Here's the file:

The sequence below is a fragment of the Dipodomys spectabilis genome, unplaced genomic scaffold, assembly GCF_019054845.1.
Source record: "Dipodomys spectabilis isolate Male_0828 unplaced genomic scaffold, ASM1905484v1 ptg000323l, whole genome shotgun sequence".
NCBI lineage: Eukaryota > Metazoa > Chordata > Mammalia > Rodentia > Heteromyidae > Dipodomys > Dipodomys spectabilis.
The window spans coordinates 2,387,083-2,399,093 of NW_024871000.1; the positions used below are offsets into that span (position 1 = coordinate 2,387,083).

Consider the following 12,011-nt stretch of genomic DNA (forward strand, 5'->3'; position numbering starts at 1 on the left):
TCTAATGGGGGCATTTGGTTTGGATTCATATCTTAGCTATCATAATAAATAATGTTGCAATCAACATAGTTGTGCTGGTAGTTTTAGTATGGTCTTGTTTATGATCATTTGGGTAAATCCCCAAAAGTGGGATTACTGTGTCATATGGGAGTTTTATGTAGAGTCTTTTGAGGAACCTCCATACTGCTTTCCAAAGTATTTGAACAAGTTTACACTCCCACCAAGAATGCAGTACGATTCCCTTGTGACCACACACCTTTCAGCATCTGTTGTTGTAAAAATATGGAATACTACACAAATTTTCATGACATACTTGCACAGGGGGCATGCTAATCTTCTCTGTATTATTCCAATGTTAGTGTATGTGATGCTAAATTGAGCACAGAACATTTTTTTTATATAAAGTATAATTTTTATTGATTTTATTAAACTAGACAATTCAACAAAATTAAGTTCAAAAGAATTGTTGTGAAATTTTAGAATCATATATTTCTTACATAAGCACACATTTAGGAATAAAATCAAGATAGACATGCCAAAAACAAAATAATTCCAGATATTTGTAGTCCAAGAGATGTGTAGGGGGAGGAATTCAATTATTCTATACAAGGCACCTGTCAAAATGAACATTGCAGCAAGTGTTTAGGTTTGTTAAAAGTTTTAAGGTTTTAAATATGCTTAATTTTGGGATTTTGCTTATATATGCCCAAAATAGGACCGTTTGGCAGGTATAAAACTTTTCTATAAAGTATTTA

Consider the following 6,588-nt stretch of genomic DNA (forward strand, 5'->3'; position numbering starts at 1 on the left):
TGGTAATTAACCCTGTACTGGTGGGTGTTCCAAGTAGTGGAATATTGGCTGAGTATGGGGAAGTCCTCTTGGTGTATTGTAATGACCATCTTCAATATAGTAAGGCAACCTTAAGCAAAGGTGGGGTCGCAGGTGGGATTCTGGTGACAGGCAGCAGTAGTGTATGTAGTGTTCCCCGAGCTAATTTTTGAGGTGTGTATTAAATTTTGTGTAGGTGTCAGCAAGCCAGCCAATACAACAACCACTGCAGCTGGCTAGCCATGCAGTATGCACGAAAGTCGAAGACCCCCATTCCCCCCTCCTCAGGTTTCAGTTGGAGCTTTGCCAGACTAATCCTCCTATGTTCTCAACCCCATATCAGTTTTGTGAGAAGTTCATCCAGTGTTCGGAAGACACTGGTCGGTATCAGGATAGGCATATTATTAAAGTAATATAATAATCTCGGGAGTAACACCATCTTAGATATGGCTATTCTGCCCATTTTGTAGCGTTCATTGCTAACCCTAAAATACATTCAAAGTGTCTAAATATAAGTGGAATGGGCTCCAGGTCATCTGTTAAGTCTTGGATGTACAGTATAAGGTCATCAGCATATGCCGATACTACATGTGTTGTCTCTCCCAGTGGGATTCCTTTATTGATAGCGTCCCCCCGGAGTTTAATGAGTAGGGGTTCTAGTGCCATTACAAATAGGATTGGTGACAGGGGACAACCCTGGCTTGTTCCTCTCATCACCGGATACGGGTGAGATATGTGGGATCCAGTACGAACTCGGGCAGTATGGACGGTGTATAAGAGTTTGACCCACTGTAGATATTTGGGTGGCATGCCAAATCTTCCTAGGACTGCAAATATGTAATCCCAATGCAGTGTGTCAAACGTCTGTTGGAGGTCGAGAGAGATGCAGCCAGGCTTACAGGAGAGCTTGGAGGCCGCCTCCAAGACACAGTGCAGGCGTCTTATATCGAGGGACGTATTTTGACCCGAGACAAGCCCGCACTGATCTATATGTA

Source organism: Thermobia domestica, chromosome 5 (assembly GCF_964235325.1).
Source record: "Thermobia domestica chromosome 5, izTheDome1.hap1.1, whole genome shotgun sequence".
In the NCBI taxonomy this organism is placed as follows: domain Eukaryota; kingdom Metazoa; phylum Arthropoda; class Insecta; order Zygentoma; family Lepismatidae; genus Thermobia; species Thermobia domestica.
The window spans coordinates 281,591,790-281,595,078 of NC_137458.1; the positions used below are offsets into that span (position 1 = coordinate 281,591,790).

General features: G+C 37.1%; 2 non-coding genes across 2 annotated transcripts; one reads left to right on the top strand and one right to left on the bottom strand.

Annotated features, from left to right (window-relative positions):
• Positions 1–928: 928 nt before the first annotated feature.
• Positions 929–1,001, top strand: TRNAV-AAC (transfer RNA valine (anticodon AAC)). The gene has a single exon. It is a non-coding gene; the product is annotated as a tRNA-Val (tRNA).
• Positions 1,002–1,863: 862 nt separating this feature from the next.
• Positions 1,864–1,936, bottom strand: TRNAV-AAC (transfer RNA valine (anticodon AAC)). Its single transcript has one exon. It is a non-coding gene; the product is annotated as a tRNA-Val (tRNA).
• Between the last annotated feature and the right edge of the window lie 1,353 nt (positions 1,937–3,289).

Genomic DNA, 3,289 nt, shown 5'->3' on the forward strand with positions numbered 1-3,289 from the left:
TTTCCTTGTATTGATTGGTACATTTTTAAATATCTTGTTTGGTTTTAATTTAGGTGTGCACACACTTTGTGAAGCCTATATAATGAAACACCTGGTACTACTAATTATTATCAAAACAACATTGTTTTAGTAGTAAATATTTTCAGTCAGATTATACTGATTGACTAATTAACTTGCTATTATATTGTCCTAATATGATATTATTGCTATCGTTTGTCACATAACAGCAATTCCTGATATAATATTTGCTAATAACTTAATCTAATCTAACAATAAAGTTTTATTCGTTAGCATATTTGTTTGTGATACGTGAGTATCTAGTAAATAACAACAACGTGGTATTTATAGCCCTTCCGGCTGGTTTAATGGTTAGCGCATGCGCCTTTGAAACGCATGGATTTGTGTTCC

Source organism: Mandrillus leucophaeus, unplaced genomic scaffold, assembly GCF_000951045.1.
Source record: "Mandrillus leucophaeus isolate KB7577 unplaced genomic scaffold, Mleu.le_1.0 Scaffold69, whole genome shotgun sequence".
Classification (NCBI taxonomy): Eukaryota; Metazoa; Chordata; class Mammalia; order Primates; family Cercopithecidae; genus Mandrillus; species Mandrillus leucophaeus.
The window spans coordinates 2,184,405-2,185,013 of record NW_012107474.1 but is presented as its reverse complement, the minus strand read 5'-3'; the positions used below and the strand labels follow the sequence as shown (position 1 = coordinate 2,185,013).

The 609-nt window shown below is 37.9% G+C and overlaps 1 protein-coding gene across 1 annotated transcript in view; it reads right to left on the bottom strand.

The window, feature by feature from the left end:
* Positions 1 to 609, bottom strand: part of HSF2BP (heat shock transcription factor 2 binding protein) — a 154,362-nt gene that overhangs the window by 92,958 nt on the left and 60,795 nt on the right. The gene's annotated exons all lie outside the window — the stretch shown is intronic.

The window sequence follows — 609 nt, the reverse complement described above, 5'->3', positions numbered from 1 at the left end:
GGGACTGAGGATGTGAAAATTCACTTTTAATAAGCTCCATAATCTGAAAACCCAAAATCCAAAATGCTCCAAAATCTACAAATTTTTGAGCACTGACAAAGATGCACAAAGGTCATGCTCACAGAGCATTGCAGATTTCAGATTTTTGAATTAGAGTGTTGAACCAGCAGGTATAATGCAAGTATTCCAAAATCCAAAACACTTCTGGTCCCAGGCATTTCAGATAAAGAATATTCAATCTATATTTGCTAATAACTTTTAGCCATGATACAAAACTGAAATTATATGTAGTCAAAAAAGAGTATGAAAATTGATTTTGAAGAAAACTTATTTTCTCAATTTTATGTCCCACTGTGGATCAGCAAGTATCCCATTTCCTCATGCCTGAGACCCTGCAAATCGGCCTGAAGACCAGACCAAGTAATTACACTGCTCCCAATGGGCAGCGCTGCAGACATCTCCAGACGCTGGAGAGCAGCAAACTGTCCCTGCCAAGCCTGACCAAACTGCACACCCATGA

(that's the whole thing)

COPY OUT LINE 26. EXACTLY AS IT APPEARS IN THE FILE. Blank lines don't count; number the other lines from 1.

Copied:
The 609-nt window shown below is 37.9% G+C and overlaps 1 protein-coding gene across 1 annotated transcript in view; it reads right to left on the bottom strand.